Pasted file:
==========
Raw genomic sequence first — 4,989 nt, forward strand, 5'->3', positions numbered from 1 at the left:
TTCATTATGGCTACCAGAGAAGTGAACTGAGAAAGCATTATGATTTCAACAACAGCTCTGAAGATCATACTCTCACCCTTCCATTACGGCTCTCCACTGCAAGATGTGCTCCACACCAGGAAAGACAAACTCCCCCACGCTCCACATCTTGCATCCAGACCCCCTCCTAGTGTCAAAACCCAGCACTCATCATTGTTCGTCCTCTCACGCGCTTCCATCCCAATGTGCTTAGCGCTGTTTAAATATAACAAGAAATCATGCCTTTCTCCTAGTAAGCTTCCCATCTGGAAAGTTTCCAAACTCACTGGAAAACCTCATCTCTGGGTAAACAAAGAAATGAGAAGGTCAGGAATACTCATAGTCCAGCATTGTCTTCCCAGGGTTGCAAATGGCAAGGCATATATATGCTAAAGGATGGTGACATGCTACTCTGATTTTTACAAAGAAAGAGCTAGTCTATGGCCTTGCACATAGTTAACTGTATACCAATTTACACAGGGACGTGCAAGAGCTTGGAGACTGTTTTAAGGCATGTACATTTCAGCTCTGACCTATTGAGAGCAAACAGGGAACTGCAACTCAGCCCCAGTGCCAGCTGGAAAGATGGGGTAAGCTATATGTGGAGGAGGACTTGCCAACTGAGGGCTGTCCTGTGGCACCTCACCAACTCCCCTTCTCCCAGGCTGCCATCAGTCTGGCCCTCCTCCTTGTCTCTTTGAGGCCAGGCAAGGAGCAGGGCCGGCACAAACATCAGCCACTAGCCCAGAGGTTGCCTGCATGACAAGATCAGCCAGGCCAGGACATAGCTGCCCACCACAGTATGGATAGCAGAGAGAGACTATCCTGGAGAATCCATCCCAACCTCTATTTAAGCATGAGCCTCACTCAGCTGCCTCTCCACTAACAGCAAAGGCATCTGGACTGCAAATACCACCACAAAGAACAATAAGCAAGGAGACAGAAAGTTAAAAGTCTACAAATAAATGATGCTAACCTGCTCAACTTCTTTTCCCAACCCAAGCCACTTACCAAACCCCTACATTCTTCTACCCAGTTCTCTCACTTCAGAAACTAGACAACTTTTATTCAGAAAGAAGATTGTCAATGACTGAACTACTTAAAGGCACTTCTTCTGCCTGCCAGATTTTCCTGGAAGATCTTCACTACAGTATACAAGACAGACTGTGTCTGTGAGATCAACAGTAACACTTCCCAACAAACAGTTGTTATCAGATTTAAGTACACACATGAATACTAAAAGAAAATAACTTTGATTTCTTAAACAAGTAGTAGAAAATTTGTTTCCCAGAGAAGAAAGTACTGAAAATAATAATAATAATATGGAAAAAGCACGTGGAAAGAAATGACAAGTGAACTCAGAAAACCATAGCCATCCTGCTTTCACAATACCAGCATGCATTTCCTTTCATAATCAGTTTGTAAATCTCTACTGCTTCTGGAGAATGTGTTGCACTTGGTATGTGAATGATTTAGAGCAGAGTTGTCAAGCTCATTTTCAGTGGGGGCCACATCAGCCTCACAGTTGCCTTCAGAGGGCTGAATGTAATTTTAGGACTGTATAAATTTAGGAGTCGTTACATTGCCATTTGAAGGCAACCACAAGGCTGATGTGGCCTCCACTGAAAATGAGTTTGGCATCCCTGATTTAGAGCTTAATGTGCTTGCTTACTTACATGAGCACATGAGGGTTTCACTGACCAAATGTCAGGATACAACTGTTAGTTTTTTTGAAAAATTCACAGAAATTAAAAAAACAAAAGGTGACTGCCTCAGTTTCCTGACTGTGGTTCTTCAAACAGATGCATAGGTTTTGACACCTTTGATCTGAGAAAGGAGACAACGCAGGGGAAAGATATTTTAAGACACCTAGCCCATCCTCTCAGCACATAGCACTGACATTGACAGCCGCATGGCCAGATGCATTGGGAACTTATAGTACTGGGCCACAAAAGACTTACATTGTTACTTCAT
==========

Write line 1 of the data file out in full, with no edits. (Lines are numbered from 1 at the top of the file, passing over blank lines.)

Raw genomic sequence first — 4,989 nt, forward strand, 5'->3', positions numbered from 1 at the left: